# Equations of Motion: Normal and Tangetial Components

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Mechanical Engineering
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JoVE Core Mechanical Engineering
Equations of Motion: Normal and Tangetial Components

### Nächstes Video13.3: Normal and Tangetial Components: Problem Solving

The motion of a particle in a curvilinear path can be described using the normal and tangential components. The normal component is directed along the normal (or radial) path to the curve at a particular point. It depicts the variation in the trajectory of the velocity vector. The tangential component is tangential to the curve at a specific point and characterizes the rate at which speed changes along the path. The equation of motion for a particle in a curvilinear motion can be expressed using Newton's second law of motion along normal and tangential components. Here, positive tangential acceleration represents an increase in the magnitude of the speed, and negative tangential acceleration represents a decrease in the magnitude of the speed of the particle. On the other hand, the normal component of the acceleration is always along the radius of the curved path, and it is positive when directed towards the center of the curvature. The normal component of the force is also defined as centripetal force.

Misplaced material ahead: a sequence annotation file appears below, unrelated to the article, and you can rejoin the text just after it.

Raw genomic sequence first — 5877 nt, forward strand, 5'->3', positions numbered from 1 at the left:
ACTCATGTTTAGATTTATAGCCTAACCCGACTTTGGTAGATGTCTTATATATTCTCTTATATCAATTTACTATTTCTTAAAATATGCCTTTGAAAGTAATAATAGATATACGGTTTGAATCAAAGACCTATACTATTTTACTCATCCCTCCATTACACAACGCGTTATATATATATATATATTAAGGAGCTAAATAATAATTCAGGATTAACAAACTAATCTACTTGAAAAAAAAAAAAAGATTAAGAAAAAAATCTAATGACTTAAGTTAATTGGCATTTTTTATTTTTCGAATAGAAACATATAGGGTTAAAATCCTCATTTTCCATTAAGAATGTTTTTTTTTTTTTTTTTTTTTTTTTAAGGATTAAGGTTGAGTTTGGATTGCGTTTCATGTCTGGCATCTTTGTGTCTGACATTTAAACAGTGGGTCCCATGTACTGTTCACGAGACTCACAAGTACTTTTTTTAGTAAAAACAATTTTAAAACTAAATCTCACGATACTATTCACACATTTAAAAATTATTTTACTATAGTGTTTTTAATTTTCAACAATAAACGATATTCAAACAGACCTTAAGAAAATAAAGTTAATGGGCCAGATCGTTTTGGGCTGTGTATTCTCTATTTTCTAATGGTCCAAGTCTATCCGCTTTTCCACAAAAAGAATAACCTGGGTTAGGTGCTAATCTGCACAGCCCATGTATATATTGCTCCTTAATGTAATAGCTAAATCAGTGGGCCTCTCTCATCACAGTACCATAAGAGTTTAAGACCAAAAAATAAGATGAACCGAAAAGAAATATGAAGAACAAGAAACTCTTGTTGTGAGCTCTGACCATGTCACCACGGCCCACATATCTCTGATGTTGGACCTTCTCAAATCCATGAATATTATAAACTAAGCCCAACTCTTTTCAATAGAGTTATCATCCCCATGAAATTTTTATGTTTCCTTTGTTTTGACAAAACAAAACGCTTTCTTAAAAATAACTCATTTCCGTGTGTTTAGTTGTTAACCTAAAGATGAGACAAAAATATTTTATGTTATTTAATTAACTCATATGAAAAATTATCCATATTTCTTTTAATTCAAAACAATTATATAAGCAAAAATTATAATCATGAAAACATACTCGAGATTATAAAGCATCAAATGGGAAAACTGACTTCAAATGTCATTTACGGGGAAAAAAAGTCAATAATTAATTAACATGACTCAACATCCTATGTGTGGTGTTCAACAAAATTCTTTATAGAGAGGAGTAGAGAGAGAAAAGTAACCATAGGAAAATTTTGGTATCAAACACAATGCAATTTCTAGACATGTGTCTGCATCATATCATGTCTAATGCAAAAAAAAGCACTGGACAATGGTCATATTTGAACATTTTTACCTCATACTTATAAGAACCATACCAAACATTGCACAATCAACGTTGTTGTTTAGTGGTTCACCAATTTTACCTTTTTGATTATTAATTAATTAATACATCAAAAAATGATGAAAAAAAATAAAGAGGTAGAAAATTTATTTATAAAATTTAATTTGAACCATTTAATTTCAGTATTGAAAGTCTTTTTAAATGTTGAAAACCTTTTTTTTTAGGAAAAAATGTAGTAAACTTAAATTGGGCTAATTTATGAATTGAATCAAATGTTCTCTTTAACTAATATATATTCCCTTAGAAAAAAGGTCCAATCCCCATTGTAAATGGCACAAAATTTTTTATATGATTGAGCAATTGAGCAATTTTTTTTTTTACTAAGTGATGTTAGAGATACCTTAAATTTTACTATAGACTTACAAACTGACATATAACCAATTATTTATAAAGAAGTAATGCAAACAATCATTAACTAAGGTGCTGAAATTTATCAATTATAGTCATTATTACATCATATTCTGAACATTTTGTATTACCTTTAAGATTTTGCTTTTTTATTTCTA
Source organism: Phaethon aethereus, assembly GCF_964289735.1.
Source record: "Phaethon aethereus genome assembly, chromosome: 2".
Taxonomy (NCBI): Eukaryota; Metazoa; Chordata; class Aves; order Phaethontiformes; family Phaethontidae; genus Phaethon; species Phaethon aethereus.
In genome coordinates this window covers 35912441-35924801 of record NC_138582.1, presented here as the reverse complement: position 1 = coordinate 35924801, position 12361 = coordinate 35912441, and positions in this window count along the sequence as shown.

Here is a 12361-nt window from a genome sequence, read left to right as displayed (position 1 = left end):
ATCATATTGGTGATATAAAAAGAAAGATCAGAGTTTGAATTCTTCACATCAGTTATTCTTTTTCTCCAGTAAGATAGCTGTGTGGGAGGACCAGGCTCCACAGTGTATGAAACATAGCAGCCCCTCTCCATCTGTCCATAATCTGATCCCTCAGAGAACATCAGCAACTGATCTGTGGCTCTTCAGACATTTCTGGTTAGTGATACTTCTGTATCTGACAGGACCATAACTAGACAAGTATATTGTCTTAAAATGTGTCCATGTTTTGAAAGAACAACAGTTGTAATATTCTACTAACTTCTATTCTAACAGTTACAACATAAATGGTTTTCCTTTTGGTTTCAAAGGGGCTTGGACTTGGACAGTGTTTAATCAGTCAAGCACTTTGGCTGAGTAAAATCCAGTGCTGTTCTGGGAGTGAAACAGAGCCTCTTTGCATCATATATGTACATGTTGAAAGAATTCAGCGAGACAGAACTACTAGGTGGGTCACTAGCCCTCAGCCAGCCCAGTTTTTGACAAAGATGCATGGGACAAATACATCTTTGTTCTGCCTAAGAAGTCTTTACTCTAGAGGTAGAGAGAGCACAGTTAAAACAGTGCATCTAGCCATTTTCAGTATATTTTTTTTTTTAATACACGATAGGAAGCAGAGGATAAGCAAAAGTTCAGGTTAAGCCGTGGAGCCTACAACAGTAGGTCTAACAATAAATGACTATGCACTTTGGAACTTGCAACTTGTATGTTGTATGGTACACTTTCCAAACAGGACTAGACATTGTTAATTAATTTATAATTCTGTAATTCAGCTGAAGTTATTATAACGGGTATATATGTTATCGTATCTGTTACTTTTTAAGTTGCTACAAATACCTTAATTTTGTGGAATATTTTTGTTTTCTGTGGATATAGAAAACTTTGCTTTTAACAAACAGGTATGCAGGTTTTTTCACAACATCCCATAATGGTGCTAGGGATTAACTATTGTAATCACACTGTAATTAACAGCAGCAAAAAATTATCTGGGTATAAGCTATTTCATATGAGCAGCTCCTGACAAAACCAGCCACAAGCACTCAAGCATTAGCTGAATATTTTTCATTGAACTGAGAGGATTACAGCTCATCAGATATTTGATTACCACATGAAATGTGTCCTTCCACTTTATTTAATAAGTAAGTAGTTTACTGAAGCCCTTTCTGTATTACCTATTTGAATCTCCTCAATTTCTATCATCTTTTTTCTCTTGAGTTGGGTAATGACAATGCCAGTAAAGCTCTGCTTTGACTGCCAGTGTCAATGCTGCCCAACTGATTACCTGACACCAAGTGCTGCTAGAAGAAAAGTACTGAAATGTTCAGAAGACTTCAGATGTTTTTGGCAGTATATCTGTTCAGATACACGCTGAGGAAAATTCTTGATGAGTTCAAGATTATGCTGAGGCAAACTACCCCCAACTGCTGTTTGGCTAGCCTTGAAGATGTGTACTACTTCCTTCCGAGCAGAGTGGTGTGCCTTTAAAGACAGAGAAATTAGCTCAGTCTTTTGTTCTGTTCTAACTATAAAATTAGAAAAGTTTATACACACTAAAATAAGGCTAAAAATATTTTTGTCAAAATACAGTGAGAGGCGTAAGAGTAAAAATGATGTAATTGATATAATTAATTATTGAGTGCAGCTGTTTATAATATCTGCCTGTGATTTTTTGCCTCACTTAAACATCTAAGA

## Equations of Motion: Normal and Tangetial Components

Describing the motion of a particle along a curvilinear path involves understanding its components in terms of normal and tangential aspects. The normal component aligns with the radial direction of the curve at a specific point, reflecting changes in the trajectory of the velocity vector. In contrast, the tangential component is tangential to the curve at that point and signifies the rate at which speed alters along the path.

Newton's second law of motion is employed to articulate the equation of motion for a particle undergoing curvilinear motion, considering both normal and tangential components. Positive tangential acceleration indicates an increase in the magnitude of the speed, while negative tangential acceleration signifies a reduction in the particle's speed.

In this context, the normal component of acceleration always aligns with the radius of the curved path. When directed towards the center of curvature, it is considered positive. Furthermore, the normal component of force is identified as the centripetal force, establishing a crucial connection between the particle's dynamics and its curvilinear trajectory. This comprehensive approach facilitates a nuanced examination of particle motion within a curvilinear framework.